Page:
The Labyrinth of Bones in the Paris Catacombs

by M-Gillies

The Catacombs is the final resting place of more than 6 million bodies representing about 30 generations of Parisians.

Paris, its known for is Renaissance architecture, its Art Deco-influenced fashion and its heavily artistic culture, but beneath the largely residential 14th arrondissement, lies the most eye-popping, chill-inducing and slightly claustrophobic attraction that has given prominence to the cosmopolitan capital of France as one of the greatest funerary sites − the renowned underground ossuary known as the Catacombs of Paris.

Composed of a network of labyrinthine tunnels first excavated during the Roman period, the Catacombs of Paris are now the home of over 6 million burials, removed from overcrowded cemeteries and charnel houses all over Paris during the late eighteenth and nineteenth centuries.  Bones that had been exhumed from the notorious Cimetiere des Innocents and transferred to the underground grotto. While today flocks of tourists travel from far and wide to glimpse the site of Paris’ Catacombs with hushed curiosity, it wasn’t always a tourist attraction, nor was it intended to be.

As far back as the Roman times, Paris had long buried its dead on the outskirts of the city, but as Christianity continued to influence beliefs, habits soon changed to incorporate the practice of burying its faithful in the consecrated ground under and around churches.

With many of Paris’s parish cemeteries located within the city limits, dense urban growth hindered the expansion of cities, forcing cemeteries to become overcrowded. To remedy the situation, the opening of a mass burial ground for those who were not wealthy enough to pay for a church burial was created in the early twelfth century.

Known as the oldest and largest cemetery in Paris, Cimetiere des Saints-Innocents (The Saints Innocents Cemetery) first opened offering individual sepulchres, however, with a need to reserve space a pit was created for mass grave burials in which upwards to 1,500 bodies could be placed before being filled to allow a new pit to be opened.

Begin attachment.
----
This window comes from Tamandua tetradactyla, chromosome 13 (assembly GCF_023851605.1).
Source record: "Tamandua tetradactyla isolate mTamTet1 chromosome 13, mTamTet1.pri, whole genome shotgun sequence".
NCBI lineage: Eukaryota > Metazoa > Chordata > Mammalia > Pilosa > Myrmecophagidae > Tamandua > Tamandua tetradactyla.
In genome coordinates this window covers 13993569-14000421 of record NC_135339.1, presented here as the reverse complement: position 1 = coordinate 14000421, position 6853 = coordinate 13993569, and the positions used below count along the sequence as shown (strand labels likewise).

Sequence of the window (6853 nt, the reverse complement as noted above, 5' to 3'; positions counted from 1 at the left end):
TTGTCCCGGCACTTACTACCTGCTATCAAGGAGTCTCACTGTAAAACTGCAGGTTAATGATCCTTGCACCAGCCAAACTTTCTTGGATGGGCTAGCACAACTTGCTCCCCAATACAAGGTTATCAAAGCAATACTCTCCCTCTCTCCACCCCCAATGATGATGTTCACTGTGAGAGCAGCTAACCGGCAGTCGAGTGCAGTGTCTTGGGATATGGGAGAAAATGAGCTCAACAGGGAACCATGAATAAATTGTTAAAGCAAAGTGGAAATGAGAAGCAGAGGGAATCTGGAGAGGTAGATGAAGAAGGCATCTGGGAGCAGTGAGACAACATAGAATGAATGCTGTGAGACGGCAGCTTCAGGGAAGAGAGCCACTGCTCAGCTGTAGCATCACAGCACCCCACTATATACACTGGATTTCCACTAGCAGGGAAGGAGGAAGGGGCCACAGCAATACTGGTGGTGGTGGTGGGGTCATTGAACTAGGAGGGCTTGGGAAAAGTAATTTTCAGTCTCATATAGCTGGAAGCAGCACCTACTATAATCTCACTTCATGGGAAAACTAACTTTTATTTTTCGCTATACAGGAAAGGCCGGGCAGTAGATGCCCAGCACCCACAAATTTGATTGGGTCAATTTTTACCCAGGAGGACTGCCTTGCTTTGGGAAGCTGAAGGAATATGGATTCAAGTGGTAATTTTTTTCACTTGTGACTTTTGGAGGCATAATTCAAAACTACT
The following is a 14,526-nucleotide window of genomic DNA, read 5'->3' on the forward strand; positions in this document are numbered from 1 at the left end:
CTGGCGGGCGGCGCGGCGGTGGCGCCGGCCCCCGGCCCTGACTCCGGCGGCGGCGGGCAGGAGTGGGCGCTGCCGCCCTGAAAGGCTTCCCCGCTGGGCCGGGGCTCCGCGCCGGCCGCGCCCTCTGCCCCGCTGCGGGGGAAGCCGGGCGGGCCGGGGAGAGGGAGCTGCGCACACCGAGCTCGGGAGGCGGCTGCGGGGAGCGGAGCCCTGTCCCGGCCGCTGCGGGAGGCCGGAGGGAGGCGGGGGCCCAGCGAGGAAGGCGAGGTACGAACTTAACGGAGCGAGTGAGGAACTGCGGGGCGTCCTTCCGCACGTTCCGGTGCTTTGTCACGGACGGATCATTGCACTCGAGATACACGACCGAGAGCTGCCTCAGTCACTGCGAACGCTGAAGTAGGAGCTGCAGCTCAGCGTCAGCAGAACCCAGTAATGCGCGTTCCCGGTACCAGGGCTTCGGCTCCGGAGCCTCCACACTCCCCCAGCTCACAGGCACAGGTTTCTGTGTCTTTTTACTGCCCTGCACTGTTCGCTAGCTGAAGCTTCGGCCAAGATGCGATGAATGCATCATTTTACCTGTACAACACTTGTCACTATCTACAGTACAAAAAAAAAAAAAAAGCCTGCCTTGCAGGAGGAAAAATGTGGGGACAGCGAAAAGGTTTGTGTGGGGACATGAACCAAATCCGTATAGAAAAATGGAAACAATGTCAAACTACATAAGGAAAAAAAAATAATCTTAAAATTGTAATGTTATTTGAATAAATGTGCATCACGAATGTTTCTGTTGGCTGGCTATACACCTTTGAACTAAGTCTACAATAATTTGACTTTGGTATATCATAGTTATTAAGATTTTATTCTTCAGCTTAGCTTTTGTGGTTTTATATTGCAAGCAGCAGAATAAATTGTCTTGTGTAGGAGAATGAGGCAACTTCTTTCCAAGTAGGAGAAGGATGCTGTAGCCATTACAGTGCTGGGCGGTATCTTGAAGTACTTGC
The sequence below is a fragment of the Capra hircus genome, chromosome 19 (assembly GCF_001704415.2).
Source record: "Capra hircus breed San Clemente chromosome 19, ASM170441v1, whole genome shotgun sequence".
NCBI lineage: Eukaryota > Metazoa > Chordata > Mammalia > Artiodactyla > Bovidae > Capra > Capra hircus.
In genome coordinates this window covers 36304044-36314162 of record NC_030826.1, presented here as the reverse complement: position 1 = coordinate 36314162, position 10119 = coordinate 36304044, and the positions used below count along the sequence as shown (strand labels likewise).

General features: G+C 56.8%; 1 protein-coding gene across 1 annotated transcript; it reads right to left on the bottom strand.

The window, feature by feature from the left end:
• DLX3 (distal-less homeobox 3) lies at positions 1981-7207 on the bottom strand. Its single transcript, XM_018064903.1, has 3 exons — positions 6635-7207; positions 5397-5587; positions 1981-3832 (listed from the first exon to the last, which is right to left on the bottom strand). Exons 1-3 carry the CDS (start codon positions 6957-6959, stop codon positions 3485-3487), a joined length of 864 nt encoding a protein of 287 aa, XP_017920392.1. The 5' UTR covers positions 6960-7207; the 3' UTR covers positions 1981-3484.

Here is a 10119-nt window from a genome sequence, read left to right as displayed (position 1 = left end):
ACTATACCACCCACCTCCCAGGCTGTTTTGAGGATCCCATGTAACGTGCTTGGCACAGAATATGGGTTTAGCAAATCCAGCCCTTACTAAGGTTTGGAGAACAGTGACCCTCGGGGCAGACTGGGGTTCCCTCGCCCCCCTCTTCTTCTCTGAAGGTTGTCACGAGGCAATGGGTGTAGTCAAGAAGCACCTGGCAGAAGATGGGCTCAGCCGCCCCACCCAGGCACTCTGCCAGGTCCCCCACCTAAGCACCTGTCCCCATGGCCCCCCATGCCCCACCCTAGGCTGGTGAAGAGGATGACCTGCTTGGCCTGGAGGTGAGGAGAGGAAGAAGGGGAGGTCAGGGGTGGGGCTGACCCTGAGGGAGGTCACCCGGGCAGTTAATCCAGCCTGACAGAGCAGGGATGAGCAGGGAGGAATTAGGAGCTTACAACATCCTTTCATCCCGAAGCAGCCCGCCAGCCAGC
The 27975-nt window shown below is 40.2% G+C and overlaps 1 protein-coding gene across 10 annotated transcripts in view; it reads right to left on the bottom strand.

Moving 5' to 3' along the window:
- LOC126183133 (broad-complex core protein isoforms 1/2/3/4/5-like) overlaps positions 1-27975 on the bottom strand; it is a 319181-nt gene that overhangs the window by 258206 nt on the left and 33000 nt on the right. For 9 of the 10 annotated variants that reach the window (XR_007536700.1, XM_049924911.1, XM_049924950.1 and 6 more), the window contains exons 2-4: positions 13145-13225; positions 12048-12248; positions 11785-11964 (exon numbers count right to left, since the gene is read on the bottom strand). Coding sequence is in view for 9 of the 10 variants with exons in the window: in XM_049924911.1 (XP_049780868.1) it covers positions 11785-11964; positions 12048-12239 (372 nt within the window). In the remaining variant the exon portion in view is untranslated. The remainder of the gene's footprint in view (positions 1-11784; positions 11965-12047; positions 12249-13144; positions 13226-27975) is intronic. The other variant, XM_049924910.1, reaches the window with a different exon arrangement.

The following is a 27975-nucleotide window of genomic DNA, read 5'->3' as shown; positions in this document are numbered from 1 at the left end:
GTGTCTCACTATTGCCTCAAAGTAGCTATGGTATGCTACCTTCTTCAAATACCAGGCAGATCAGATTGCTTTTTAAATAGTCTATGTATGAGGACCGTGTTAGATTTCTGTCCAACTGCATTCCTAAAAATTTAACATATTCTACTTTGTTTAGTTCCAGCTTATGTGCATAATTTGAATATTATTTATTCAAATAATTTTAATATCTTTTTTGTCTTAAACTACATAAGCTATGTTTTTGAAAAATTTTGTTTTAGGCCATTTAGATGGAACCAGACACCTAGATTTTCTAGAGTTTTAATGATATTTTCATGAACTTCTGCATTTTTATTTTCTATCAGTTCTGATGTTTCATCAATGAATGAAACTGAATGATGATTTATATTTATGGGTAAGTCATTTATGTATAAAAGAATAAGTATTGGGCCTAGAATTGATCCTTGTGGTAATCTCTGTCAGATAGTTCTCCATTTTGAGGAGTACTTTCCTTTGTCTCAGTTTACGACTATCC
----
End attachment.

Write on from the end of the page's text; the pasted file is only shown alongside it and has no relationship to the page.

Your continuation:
By the fourteenth and fifteenth century, Cimetiere des Innocents soon became overcrowded with mass graves, prompting citizens to construct arched structures known as charnel houses (charniers) along the cemetery walls, where the bones of the deceased could be deposited. It was between 1423-1424 that the earliest depictions of Danse Macabre had been painted on the cemetery walls.

Soon, in the eighteenth century, during the reign of Louis XV, the sanitary conditions around Saints Innocents had grown unbearable. Recorded accounts made by inspectors detailed the difficulties in conducting business in the area due to the overuse and incomplete decompositions of bodies. With residues resulting from the decay of organic matter (chemically accelerated by the use of lime) entering directly into the earth,  the city’s principal source of water – well water was quickly contaminated.

Because Saints Innocents was Paris’ most sought-after cemetery and the largest source of revenue for the parish and church, the clergy continued conducting burials. To appease the citizens two edicts by Louis XVI requested parish cemeteries be moved out of the city. However, the church resisted the edicts as burial fees had proven quite profitable. Instead, to reduce the number of burials, the price was increased.